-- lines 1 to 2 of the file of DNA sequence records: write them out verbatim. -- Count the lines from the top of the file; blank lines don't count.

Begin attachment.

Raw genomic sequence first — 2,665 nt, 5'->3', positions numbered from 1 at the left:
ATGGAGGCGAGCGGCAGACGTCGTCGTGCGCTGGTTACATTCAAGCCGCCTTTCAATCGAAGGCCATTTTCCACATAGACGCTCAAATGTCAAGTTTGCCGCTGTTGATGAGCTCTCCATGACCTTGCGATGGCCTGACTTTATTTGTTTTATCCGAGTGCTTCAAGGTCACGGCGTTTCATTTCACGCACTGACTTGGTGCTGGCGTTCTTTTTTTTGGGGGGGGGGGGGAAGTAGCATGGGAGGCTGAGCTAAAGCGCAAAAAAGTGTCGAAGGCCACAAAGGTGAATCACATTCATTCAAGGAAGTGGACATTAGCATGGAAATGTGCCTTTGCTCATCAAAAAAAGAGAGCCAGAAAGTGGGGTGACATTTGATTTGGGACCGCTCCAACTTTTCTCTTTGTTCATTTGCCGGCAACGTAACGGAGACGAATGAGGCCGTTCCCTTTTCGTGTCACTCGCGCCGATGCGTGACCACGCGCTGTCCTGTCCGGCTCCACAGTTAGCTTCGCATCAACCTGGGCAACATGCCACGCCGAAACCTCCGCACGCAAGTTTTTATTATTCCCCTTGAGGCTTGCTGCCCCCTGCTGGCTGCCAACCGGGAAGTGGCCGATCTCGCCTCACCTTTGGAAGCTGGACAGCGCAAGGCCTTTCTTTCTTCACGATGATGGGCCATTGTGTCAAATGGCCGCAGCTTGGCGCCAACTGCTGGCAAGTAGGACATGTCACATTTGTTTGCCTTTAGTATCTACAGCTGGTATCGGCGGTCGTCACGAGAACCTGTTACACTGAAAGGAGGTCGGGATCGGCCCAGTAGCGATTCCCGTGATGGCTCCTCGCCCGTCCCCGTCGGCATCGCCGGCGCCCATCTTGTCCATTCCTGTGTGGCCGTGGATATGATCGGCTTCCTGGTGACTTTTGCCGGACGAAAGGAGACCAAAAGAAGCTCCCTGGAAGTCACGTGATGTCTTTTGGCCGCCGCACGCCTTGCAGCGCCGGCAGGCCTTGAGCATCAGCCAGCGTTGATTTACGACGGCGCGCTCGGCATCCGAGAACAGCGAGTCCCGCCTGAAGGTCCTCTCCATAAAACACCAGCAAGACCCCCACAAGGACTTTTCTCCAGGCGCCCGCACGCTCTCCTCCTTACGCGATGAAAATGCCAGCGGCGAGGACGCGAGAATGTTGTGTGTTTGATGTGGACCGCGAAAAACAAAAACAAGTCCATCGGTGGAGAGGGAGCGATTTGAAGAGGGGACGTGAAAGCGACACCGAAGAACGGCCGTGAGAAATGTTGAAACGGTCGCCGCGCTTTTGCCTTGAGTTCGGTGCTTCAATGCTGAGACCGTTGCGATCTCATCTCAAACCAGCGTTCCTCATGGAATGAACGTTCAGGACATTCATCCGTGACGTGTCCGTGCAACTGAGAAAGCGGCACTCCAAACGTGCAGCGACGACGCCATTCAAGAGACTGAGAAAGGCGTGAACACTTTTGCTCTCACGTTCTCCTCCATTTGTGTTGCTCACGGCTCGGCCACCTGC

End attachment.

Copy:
Raw genomic sequence first — 2,665 nt, 5'->3', positions numbered from 1 at the left:
ATGGAGGCGAGCGGCAGACGTCGTCGTGCGCTGGTTACATTCAAGCCGCCTTTCAATCGAAGGCCATTTTCCACATAGACGCTCAAATGTCAAGTTTGCCGCTGTTGATGAGCTCTCCATGACCTTGCGATGGCCTGACTTTATTTGTTTTATCCGAGTGCTTCAAGGTCACGGCGTTTCATTTCACGCACTGACTTGGTGCTGGCGTTCTTTTTTTTGGGGGGGGGGGGGAAGTAGCATGGGAGGCTGAGCTAAAGCGCAAAAAAGTGTCGAAGGCCACAAAGGTGAATCACATTCATTCAAGGAAGTGGACATTAGCATGGAAATGTGCCTTTGCTCATCAAAAAAAGAGAGCCAGAAAGTGGGGTGACATTTGATTTGGGACCGCTCCAACTTTTCTCTTTGTTCATTTGCCGGCAACGTAACGGAGACGAATGAGGCCGTTCCCTTTTCGTGTCACTCGCGCCGATGCGTGACCACGCGCTGTCCTGTCCGGCTCCACAGTTAGCTTCGCATCAACCTGGGCAACATGCCACGCCGAAACCTCCGCACGCAAGTTTTTATTATTCCCCTTGAGGCTTGCTGCCCCCTGCTGGCTGCCAACCGGGAAGTGGCCGATCTCGCCTCACCTTTGGAAGCTGGACAGCGCAAGGCCTTTCTTTCTTCACGATGATGGGCCATTGTGTCAAATGGCCGCAGCTTGGCGCCAACTGCTGGCAAGTAGGACATGTCACATTTGTTTGCCTTTAGTATCTACAGCTGGTATCGGCGGTCGTCACGAGAACCTGTTACACTGAAAGGAGGTCGGGATCGGCCCAGTAGCGATTCCCGTGATGGCTCCTCGCCCGTCCCCGTCGGCATCGCCGGCGCCCATCTTGTCCATTCCTGTGTGGCCGTGGATATGATCGGCTTCCTGGTGACTTTTGCCGGACGAAAGGAGACCAAAAGAAGCTCCCTGGAAGTCACGTGATGTCTTTTGGCCGCCGCACGCCTTGCAGCGCCGGCAGGCCTTGAGCATCAGCCAGCGTTGATTTACGACGGCGCGCTCGGCATCCGAGAACAGCGAGTCCCGCCTGAAGGTCCTCTCCATAAAACACCAGCAAGACCCCCACAAGGACTTTTCTCCAGGCGCCCGCACGCTCTCCTCCTTACGCGATGAAAATGCCAGCGGCGAGGACGCGAGAATGTTGTGTGTTTGATGTGGACCGCGAAAAACAAAAACAAGTCCATCGGTGGAGAGGGAGCGATTTGAAGAGGGGACGTGAAAGCGACACCGAAGAACGGCCGTGAGAAATGTTGAAACGGTCGCCGCGCTTTTGCCTTGAGTTCGGTGCTTCAATGCTGAGACCGTTGCGATCTCATCTCAAACCAGCGTTCCTCATGGAATGAACGTTCAGGACATTCATCCGTGACGTGTCCGTGCAACTGAGAAAGCGGCACTCCAAACGTGCAGCGACGACGCCATTCAAGAGACTGAGAAAGGCGTGAACACTTTTGCTCTCACGTTCTCCTCCATTTGTGTTGCTCACGGCTCGGCCACCTGC